Adobe released Flash Player 10.3 with enhanced privacy controls and security fixes for 11 remote code execution vulnerabilities.
A mere month after Adobe rolled out an update to Adobe Flash Player to address several zero-day vulnerabilities Adobe updated the software again on May 12. The Flash Player had 11 serious bugs, some of which "could cause the application to crash and could potential allow an attacker to take control of the affected system," Adobe said in its advisory.
There were reports of malware in the wild exploiting a memory corruption vulnerability that could lead to code execution (CVE-2011-0627), Adobe said. The vulnerability, which has been addressed, could be exploited via a malicious Flash file embedded inside a Microsoft Word or Excel file delivered as an e-mail attachment.
Adobe added a mechanism to Flash Player 10.3 to make it easier to clear the cache of Flash cookies, or Local Shared Objects, through the browser. Earlier versions required users to clear cache via an online settings panel. Some sites use these cookies to track users and monitor online activities. The capability is available for Firefox 4, Internet Explorer 8 and 9 and Google Chrome.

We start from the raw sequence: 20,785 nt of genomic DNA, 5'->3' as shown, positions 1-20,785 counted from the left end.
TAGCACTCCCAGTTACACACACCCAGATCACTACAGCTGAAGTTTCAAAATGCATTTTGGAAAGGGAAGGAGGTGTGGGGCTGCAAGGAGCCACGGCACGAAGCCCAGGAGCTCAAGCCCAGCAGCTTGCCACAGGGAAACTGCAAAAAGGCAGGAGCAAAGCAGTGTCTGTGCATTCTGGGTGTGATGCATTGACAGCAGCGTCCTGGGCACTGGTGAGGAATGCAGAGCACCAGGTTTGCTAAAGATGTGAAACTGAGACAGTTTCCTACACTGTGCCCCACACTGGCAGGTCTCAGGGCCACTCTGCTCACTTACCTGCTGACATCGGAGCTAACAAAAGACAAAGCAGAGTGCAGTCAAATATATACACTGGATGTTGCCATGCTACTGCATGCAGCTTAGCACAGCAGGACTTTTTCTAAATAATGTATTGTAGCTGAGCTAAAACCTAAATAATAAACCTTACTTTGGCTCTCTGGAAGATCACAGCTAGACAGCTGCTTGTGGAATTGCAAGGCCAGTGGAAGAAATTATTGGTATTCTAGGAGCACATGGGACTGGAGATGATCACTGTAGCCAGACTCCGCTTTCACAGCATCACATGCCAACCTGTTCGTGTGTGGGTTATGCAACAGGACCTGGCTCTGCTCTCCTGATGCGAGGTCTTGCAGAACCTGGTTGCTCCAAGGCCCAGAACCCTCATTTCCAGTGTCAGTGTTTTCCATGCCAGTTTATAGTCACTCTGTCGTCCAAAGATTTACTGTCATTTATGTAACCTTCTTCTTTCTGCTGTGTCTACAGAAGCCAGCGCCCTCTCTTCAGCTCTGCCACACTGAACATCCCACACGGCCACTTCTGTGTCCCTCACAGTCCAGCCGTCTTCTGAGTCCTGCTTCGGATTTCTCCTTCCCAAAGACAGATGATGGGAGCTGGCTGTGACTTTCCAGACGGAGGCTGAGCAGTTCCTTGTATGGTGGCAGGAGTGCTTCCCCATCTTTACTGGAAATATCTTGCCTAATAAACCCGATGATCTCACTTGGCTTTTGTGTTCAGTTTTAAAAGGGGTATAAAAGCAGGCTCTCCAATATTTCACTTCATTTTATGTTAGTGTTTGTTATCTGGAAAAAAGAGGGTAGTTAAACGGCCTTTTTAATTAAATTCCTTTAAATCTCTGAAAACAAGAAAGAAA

Adobe teamed up with the open-source browser community to develop the API, ClearSiteData NPAPI, to handle clearing the Flash cache through the browser. The API will also delete cookies created and stored by browser plug-ins, Peleus Uhley, a platform security strategist at Adobe, wrote on the Adobe Secure Software Engineering Team blog on May 12.
"Now, when end-users go into their browser settings to clear their browser history or clear their cookies, they will be able to clear both their browser data as well as their plugin data," Uhley wrote.
Adobe also simplified how users can manage their settings with a new control panel for Windows, Mac and Linux. Users can manage all aspects of the Flash player including camera, microphone and Flash cookies through the control panel.
Adobe added an auto-update feature for Macs. It will automatically check each week for new updates and notify users when they become available, Adobe said.
Google jumped the gun, updating the Chrome browser with the new version a few hours before Adobe officially shipped the new player. Google packages Flash Player with Chrome and is the only browser that contains its own copy of the application.